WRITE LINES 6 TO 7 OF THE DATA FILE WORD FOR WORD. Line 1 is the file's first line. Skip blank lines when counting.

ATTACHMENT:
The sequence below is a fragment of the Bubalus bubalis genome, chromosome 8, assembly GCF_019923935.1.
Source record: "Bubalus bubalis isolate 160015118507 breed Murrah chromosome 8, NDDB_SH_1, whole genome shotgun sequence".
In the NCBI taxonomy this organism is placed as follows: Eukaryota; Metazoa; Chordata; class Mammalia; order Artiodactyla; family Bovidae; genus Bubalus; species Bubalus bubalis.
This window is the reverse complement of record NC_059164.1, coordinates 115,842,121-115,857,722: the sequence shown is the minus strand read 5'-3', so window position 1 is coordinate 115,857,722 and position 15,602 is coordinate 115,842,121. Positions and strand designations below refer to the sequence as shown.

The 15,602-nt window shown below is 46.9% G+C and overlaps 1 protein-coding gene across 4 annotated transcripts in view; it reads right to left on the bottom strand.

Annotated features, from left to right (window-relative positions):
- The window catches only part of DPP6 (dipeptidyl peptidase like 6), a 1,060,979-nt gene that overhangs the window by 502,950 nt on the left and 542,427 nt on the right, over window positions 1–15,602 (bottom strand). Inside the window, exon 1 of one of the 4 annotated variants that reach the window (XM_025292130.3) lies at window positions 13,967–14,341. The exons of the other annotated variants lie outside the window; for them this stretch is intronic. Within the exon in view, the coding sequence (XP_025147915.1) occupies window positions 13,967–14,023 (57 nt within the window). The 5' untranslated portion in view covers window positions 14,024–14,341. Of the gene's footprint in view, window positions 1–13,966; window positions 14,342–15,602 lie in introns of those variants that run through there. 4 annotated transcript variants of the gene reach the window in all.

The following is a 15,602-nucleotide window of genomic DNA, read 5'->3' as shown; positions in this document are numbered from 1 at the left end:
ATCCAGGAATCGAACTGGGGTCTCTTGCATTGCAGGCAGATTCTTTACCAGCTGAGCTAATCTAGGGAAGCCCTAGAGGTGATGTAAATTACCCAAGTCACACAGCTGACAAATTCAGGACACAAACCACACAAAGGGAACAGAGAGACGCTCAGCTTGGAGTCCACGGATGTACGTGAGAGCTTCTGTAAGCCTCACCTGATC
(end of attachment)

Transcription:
Annotated features, from left to right (window-relative positions):
- The window catches only part of DPP6 (dipeptidyl peptidase like 6), a 1,060,979-nt gene that overhangs the window by 502,950 nt on the left and 542,427 nt on the right, over window positions 1–15,602 (bottom strand). Inside the window, exon 1 of one of the 4 annotated variants that reach the window (XM_025292130.3) lies at window positions 13,967–14,341. The exons of the other annotated variants lie outside the window; for them this stretch is intronic. Within the exon in view, the coding sequence (XP_025147915.1) occupies window positions 13,967–14,023 (57 nt within the window). The 5' untranslated portion in view covers window positions 14,024–14,341. Of the gene's footprint in view, window positions 1–13,966; window positions 14,342–15,602 lie in introns of those variants that run through there. 4 annotated transcript variants of the gene reach the window in all.